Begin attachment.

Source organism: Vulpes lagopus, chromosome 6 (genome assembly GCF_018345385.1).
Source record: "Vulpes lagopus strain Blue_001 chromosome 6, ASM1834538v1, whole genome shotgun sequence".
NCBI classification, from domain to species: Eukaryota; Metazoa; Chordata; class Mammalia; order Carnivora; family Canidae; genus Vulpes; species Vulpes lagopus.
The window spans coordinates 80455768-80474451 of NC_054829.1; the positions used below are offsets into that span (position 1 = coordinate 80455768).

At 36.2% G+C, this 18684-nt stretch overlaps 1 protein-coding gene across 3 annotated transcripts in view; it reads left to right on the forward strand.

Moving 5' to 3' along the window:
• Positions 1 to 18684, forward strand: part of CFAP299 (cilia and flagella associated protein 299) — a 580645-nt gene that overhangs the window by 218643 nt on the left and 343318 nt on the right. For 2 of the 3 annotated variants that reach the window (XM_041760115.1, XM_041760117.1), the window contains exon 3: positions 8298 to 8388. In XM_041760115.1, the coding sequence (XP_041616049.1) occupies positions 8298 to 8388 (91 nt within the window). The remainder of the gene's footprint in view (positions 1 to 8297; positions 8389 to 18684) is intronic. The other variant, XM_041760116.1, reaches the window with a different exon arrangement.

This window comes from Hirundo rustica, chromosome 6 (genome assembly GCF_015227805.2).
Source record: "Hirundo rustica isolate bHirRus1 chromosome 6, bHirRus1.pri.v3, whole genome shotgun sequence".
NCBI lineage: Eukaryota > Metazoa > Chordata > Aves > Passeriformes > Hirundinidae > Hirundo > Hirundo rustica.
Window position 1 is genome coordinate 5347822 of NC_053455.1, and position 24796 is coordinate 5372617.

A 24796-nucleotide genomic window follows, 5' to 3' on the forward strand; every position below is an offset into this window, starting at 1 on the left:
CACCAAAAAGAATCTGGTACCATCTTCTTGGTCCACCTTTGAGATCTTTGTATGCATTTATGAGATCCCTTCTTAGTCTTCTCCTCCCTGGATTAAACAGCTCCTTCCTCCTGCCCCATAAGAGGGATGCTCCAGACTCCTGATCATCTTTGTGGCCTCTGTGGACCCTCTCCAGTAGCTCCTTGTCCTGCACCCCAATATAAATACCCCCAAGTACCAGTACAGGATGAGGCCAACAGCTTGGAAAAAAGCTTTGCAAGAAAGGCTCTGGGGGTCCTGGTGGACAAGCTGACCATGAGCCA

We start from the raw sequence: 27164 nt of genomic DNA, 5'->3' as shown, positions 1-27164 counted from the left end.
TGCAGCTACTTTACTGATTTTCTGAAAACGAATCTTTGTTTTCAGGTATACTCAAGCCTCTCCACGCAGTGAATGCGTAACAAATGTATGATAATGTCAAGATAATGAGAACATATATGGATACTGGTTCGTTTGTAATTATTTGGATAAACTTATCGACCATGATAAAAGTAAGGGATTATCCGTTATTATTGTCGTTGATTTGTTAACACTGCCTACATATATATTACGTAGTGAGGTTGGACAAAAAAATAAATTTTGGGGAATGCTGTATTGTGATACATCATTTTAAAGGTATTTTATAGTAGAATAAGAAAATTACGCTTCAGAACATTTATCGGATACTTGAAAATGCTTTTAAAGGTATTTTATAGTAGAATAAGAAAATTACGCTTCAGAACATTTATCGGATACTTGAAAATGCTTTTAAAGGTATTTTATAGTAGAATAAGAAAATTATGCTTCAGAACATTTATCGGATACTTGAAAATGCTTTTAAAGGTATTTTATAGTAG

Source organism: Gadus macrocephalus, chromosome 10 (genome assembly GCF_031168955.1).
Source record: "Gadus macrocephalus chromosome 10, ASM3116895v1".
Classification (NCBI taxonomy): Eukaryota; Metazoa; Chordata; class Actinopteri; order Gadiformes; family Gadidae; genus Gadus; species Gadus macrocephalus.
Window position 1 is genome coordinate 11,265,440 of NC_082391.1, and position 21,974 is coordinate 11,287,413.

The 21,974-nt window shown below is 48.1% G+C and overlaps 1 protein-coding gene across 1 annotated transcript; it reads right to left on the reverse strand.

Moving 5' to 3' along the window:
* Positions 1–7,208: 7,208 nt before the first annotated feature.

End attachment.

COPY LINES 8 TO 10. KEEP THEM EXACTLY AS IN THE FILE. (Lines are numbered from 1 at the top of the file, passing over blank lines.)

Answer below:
This window comes from Hirundo rustica, chromosome 6 (genome assembly GCF_015227805.2).
Source record: "Hirundo rustica isolate bHirRus1 chromosome 6, bHirRus1.pri.v3, whole genome shotgun sequence".
NCBI lineage: Eukaryota > Metazoa > Chordata > Aves > Passeriformes > Hirundinidae > Hirundo > Hirundo rustica.